Wednesday, 9 November 2011


    There's no doubt that what you eat influences the levels of cholesterol and other fats in your blood.Numerous studies document that diet high in animal products and other saturated fats tent to elevate cholesterol levels, in contrast to the low levels found in people whose diet consist largely of whole grains, fruits, and vegetables. People with a family history of heart disease should be diligent in following a diet that limits the cholesterol-raising foods and emphasizes the cholesterol-lowering foods indicated below.

Foods That May Raise Cholesterol

  • Hard margarine and vegetable shortening, which are high in saturated fats and trains fatty acids.
  • Cookies, cake, pastries, and chocolates, especially those made with saturated tropical oils, or partially hydrogenated oils.
  • Full-fat dairy products, such a cheese, cream, and butter, all are high in saturated fats.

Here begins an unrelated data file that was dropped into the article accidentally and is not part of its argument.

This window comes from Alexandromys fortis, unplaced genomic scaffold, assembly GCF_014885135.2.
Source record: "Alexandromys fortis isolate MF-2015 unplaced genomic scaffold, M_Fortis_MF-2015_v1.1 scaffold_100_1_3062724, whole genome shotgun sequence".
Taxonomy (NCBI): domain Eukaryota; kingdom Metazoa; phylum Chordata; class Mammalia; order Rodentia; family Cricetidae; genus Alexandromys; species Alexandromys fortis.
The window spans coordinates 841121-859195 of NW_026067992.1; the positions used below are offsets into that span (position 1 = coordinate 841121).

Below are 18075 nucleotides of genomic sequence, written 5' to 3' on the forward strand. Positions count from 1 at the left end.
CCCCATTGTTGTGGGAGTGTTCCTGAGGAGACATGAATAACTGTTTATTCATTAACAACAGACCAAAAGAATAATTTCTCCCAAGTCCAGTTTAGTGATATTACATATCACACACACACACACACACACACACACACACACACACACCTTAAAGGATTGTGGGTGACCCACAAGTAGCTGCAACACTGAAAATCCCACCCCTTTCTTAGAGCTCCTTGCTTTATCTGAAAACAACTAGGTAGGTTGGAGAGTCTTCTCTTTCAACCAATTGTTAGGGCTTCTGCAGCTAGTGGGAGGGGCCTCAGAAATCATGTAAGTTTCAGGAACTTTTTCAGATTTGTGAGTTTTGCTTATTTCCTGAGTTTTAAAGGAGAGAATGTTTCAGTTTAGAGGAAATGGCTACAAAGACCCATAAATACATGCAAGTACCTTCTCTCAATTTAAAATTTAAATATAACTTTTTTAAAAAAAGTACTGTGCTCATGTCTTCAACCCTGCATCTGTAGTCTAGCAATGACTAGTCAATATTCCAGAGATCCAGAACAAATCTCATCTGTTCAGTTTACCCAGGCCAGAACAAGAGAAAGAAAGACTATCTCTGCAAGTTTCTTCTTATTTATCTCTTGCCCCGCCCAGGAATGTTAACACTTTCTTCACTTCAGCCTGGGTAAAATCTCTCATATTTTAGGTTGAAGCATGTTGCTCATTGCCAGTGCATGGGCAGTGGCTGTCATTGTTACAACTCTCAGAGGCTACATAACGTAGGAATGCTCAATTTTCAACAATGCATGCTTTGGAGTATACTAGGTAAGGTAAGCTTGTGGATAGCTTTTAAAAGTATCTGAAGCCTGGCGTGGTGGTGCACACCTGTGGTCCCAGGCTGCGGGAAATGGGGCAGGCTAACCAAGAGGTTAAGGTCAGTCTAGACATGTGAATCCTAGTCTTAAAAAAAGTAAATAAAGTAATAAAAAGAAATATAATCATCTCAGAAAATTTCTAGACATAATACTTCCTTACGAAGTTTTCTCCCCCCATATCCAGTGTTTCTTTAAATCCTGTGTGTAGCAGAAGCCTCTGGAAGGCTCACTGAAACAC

• Fatty meats and meat products such a marbled beef, pork and lamb chops, hamburgers, bacon, frankfurters, salamis, and other cold cuts.                                                                                                
Foods That May Lower Cholesterol
  • Whole-wheat, pumpernickel, rye, and multigrain bread and rolls.
  • Oatmeal and breakfast cereals that contain oat or rice bran, as well as tofu and other soy products.
  • Nonhydrogenated soft margarine, olive oil canola oil, safflower, sunflower, cottonseed, soy bean oils.
  • Vegetables, such as sweet corn, onions, garlic, lima bean, kidney beans, and other legumes.
  • Fruits, such as oranges, apples, pears, bananas, and such dried fruits as apricots, figs, and prunes.
  • Nuts such as almonds, walnuts, pecans, seeds such as sesame and sunflower seeds.

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